Sunday, December 20, 2009

More on Idols from Keller

AM SHORT ON TIME today and will have to continue this another Sunday, so I will post a quote from Tim Keller's new book on idols, Counterfeit Gods:

Idolatry distorts our feelings. Just as idols are good things turned into ultimate things, so the desires they generate become paralyzing and overwhelming. Idols generate false beliefs such as "if I cannot achieve X, then my life won't be valid" or "since I have lost or failed Y, now I can never be happy or forgiven again." These beliefs magnify ordinary disappointments and failures in to life-shattering experiences.

A young woman named Mary was an accomplished musician who once attended my church. For many years she had battled mental illness and checked in and out of psychiatric institutions. She gave me permission as her pastor to speak to her therapist so my pastoral guidance to her could be well-informed. "Mary virtually worships her parents' approval of her," her counsellor told me, "and they always wanted her to be a world-class artist. She is quite good, but she's never reached the top of her profession, and she cannot live with the idea that she has disappointed her parents." Medications helped to manage her depression, but they could not get to the root of it. Her problem was a false belief, driven by an idol.

She told herself, "If I cannot be a well-known violinist, I have let down my parents and my life is a failure." She was distressed and guilty enough to die.

When Mary began to believe the gospel, that she was saved by grace, not my musicianship, and that, "though my father and mother forsake me, the Lord shall take me in (Psalm 27:10), she began to get relief from her idolatrous need for her parent's approval. In time her depression and anxiety began to lift, and she was able to reenter her life and musical career.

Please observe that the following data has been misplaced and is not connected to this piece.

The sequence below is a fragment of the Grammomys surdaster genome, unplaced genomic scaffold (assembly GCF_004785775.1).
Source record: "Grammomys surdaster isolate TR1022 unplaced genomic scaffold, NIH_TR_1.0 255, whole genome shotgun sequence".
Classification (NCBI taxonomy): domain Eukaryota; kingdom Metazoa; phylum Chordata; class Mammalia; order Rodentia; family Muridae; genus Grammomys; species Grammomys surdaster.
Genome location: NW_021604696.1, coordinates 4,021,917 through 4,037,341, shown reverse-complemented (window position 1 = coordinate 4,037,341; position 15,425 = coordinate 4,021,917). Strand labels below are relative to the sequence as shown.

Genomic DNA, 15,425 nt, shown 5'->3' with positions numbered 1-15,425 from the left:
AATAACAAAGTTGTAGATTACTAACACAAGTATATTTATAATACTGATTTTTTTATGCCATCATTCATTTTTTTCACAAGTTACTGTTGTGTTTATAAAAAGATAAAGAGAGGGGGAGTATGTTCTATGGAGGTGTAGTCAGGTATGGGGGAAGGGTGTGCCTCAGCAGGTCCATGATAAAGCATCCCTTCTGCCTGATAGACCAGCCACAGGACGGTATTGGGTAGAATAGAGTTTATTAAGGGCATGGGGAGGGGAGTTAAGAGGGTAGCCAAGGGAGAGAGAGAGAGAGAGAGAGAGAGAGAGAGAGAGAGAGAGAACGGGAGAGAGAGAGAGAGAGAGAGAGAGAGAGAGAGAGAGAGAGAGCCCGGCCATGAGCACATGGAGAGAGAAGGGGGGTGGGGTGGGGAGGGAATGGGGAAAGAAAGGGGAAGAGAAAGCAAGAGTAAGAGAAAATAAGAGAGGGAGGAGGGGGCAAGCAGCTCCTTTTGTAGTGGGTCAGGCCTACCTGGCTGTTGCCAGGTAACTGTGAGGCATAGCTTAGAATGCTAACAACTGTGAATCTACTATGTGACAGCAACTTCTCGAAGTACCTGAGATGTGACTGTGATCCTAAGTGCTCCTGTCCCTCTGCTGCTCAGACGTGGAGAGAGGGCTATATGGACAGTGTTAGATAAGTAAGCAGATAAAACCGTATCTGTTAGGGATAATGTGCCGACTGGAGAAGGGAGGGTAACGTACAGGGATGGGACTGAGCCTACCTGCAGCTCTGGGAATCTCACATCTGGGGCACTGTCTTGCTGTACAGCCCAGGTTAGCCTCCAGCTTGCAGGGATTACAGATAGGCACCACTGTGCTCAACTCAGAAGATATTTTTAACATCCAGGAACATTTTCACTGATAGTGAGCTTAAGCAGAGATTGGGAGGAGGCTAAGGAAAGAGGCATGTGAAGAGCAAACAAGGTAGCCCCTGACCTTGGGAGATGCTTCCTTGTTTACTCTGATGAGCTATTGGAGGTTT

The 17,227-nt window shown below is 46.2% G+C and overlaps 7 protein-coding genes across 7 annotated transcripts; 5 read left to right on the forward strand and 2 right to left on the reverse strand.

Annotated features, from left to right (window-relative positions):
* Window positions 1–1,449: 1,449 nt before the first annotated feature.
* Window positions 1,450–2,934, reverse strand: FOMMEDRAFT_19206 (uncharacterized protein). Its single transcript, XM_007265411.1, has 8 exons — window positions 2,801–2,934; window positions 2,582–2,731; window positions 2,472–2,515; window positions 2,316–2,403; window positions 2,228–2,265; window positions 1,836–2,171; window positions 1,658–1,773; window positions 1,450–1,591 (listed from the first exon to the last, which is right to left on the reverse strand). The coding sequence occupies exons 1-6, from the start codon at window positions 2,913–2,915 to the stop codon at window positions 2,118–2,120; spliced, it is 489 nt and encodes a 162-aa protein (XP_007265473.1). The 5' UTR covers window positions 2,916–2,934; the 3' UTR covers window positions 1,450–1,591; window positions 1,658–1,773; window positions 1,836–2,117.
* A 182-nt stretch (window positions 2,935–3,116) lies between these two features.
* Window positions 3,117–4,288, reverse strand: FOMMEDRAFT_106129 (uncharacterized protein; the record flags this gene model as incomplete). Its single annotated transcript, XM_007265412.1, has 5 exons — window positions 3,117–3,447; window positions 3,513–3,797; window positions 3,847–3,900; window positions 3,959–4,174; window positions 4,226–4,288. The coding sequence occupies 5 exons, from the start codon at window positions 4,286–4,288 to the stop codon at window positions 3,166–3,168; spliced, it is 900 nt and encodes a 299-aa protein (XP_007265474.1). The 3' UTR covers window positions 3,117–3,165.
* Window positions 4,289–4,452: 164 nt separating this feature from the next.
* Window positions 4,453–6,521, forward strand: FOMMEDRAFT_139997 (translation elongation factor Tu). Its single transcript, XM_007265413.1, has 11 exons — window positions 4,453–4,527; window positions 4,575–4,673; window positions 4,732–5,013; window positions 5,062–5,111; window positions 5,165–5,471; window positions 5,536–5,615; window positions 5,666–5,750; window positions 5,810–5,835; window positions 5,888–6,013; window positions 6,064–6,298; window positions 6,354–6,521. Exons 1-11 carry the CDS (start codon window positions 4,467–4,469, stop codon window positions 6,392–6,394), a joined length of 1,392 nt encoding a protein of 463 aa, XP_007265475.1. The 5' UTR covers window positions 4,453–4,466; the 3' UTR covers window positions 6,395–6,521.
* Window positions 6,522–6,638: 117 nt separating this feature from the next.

There is legitimate guilt that is removed through repentance and restitution, and then there is irremediable guilt. When people say, "I know God forgives me, but I can't forgive myself," they mean that they have failed an idol, whose approval is more important to them than God's. Idols function like gods in our lives, and so if we make career or parental approval our god and we fail it, then the idol curses us in our hearts for the rest of our lives. We can't shake the sense of failure.

When idolatry is mapped onto the future---when they're threatened---it leads to paralyzing fear and anxiety. When it is mapped onto the past---when we fail our idols---it leads to irremediable guilt. When idolatry is mapped onto the present life---when our gods are blocked or removed by circumstances---it roils us with anger and despair.

Coming soon: How we discover what our idols are? I'd say there's no better time to start the search than during the Christmas season when expectations and those Norman Rockwell pictures in our minds are at their most powerful. This is why this book is more a handbook for growth than just a book.

1 comment:

Bob's Blog said...

This book sounds very much like Herbert Schlossberg's book entitled Idols for Destruction, written in the 1980s, but extremely relevant today. Merry Christmas!